Thirteen Days Missile Crisis
The conflict between the US and the USSR, which lasted 13 days, was probably one of the most important negotiations in the world’s history. The conflict arose after the US had found out that the USSR had placed missiles in Cuba. Moreover, Soviets were creating a large naval shipyard and a base for submarines in Cuba as well. These missiles put the whole America in danger, because in case of them being fired, 80 million of American citizens would die within five minutes. Needless to say, that there was a huge threat of unleashing a nuclear conflict which would lead to 3rd world war. The USSR in its turn boldly denied the placement of any offensive missiles for quit a while. Later, however, the Soviet Union started to convince the States that the missiles were placed there just for the self-defensive purposes of Cuba and that there was no risk for America. Dishonest attitude and silence of Soviets and temporary confusion about the plan of action for the States could have easily result a nuclear war. Despite the lack of communication and information exchange between the Soviet Union and the States, and even under huge stress and pressure, within a short period of time due to wise and thoughtful approach of American leaders the conflict was settled and negotiation had been established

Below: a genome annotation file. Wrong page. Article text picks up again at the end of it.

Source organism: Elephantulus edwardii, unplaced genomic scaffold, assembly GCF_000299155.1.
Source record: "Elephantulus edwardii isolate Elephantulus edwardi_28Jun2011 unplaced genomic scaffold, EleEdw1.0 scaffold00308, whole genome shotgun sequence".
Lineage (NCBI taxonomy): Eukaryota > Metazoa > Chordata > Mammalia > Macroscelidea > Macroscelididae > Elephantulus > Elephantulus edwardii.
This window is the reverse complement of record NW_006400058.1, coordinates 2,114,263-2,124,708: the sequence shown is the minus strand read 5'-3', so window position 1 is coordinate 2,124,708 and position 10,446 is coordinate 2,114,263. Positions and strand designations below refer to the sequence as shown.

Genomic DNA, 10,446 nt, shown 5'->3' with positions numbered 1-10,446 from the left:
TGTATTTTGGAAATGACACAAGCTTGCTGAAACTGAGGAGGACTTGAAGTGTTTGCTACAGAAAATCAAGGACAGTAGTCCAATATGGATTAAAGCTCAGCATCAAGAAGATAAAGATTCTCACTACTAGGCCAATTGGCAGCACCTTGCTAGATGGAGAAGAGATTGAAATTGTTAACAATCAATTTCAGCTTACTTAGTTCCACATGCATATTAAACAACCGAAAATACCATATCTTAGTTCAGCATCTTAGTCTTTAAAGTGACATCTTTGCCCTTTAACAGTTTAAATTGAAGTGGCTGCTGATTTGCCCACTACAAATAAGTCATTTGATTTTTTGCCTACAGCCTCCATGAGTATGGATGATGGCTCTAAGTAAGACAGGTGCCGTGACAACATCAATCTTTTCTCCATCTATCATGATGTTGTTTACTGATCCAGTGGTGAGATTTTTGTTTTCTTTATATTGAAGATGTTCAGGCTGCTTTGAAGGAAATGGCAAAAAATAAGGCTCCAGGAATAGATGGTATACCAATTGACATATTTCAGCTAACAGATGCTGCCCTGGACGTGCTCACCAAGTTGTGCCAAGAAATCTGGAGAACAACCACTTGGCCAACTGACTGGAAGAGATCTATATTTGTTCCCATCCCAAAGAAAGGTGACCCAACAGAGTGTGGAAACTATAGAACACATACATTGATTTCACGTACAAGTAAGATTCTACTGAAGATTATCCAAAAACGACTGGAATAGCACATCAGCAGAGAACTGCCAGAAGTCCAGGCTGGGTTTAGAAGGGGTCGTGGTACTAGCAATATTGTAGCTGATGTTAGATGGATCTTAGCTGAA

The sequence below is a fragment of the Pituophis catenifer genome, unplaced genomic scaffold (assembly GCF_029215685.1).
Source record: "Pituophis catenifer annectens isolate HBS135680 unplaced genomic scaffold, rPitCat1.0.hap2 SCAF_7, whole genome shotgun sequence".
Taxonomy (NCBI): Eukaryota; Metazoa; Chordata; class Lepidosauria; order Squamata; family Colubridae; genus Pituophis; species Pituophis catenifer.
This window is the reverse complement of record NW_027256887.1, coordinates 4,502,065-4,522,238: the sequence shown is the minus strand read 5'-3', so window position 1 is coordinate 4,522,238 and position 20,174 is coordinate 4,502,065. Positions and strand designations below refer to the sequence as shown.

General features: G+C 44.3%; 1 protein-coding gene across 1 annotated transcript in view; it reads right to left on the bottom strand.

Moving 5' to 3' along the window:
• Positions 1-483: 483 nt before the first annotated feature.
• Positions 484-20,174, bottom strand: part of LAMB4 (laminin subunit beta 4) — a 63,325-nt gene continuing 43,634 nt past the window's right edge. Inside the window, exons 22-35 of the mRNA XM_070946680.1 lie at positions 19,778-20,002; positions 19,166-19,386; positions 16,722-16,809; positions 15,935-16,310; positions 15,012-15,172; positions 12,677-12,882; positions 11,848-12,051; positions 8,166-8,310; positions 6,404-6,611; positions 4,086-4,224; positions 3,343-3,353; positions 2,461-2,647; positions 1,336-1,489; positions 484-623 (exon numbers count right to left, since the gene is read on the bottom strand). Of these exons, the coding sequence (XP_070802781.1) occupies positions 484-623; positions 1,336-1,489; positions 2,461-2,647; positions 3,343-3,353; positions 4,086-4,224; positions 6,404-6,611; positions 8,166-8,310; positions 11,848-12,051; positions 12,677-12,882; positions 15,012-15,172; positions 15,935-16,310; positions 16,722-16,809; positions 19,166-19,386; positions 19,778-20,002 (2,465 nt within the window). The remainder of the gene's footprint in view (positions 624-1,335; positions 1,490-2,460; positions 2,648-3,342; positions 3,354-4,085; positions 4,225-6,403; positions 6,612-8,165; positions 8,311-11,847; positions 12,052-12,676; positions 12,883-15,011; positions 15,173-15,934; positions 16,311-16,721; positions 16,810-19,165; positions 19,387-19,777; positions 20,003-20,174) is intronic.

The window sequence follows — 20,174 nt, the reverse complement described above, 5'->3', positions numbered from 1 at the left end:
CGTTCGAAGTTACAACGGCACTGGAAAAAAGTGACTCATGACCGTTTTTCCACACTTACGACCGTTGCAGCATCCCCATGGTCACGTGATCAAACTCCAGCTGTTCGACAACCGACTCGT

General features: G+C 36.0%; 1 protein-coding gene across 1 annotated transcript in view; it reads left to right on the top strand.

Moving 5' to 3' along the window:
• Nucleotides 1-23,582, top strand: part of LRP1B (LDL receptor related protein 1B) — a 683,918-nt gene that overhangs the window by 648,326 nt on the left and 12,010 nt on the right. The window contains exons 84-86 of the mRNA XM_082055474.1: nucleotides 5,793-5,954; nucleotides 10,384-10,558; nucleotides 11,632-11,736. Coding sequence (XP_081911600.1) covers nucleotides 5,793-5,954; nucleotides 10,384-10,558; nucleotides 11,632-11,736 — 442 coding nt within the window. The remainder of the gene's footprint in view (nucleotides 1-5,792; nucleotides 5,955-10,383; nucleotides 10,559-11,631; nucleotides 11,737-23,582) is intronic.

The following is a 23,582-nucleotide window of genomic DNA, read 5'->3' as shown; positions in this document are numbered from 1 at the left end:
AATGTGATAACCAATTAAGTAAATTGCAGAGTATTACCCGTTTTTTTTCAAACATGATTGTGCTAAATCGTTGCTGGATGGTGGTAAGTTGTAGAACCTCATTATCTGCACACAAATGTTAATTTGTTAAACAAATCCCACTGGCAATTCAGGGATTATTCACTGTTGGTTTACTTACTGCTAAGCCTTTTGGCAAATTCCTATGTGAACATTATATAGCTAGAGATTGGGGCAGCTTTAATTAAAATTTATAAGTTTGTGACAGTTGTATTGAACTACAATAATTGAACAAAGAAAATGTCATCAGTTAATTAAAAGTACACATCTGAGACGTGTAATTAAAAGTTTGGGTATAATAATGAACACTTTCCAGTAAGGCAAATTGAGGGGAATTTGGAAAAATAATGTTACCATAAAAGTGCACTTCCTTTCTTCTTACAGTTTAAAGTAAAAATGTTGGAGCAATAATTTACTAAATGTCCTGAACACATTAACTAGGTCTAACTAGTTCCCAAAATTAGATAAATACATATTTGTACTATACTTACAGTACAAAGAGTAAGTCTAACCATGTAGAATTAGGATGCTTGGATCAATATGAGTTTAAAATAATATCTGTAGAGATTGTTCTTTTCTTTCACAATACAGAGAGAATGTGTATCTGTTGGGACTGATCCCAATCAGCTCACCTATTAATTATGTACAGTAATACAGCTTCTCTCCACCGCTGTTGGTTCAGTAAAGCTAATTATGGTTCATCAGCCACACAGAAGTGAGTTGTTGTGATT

Elements of Principled Negotiation
The US committee did a good job focusing on the elements of principled negotiation during the missile crisis. Right away, they managed to identify country’s interests – to avoid the beginning of the Third World War and destruction of America in a first place, and possibly the whole humanity. There were several options created that could have resolve the conflict. At the beginning of the conflict, the majority of the country leaders and officers of highest authority proposed that “an air strike against the missile sites could be the only course” (Kennedy, 1999). Senator Capehart, General Le May and former secretary of...